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But is simply screaming into the void enough? In Deforge’s opinion, absolutely not. It might be a balm, but it is no cure for the modern human. At some point we must rejoin the herd, in physical form, and make our voices heard, together. Deforge’s life informs this work, and in particular, his service as a political protester. His stance rings crystal clear in “Familiar Face.” We are a fractured society, pitted against one another in the advance of corporate greed. “It’s all amalgamation and fuckin’ capital,” as the HBO show Deadwood’s Charlie Utter once so succinctly put it. As our protagonist searches for her lost(?)/missing(?)/departed(?) ex-girlfriend, she finds herself drawn to an underground movement of cartographers (of which her ex might have been a founding member), and a protest movement founded by her out-of-work actor ex-roommate. Both of these individuals saw the writing on the wall, that society needed changing, much sooner than our protagonist, who might have just been numbed to it by having to experience the worst of it at her job every day. In beautiful splash pages of chaos and color, our protagonist visits these protest sites, not knowing quite sure what to do, but coming to the realization that it needs to be done.

To know Michael Deforge’s art is to love it. A surreal mash-up of Keith Haring’s iconic, flat pop-art and Pendleton Ward’s loopy, organic shapes from Adventure Time (of which Deforge himself was a design artist), Deforge’s pages are filled with bits and pieces that entice the eye to wander. It feels like pinnacle “millennial with ADHD”: bright, flat shapes and colors best-suited for those who grew up on MTV and Nickelodeon, transitioning into adults with smartphones updated with dozens of apps that don’t always do much other than add to the dizzying palette of options available to its users. It’s hard to get bored looking at Deforge’s work, the surreality at first a confusing amusement, morphs further into a quest for metaphor or allegory in its strange shapes (I’m still thinking of the subway rails looking organic and vein-y, rather than technological constructs). This work in particular also often takes on the trappings of modern communication, the personification of a Siri or Alexa embodied as a living emoji-face, while walls, televisions, and picture frames have the pleasant slight curvature as the apps on our phones. All of it culminates in the unsettling feeling that corporations have our number- they know what colors, shapes, and sounds breed placidity and encourage (or better yet, guilt) people into consuming.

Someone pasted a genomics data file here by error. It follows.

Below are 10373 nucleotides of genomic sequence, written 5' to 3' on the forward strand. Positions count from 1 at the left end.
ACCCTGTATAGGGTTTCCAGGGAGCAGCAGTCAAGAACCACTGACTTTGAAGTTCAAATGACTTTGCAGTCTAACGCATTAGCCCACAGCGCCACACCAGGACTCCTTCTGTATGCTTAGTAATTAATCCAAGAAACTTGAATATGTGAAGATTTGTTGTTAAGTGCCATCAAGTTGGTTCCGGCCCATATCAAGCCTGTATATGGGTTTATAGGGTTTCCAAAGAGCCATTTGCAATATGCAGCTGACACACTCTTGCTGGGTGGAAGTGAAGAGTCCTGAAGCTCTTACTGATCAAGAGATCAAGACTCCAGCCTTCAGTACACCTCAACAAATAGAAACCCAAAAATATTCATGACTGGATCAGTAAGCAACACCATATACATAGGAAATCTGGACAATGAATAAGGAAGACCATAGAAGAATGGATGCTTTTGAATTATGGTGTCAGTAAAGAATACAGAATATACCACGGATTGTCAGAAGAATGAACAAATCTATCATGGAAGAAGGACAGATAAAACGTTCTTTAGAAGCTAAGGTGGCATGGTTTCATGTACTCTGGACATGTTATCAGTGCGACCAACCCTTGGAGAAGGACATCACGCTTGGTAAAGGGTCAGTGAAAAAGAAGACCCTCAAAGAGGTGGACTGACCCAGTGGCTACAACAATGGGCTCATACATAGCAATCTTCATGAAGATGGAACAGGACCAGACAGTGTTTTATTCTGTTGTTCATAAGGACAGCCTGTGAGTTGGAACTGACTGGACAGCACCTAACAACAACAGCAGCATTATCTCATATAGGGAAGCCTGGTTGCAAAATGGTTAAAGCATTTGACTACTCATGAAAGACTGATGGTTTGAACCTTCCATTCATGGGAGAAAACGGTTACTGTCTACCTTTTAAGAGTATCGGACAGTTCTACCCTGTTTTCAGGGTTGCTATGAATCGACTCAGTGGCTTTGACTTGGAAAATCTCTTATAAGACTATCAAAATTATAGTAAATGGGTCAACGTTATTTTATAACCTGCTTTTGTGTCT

“Familiar Face” is, like my favorite pieces from Deforge, a dizzyingly surreal and complex look at society; one that seems on the precipice. To look out the window right now at emptied streets that are almost unrecognizable, to watch the increasingly alarming news on our phones or computers, all the while practicing “social distancing,” or even quarantining ourselves, the artist seems to have latched onto the moment before the moment. While we shout our fears into the void online, aiming for connection, it will be, it must be, solidarity in a movement that will have to unite us once again. The familiar face we seek is not just our own, but from within our own community: where are the familiar faces of my family, my friends, my co-workers? The world seems to optimize faster than we can calibrate to the changes. Was it ever thus? Though I don’t feel like I have the capacity or authority to proclaim something an “important” work, it very much feels like one. I hope that each of you find the opportunity to read this book, and I hope it encourages you to seek out a familiar face in these trying times.

Johnny Hall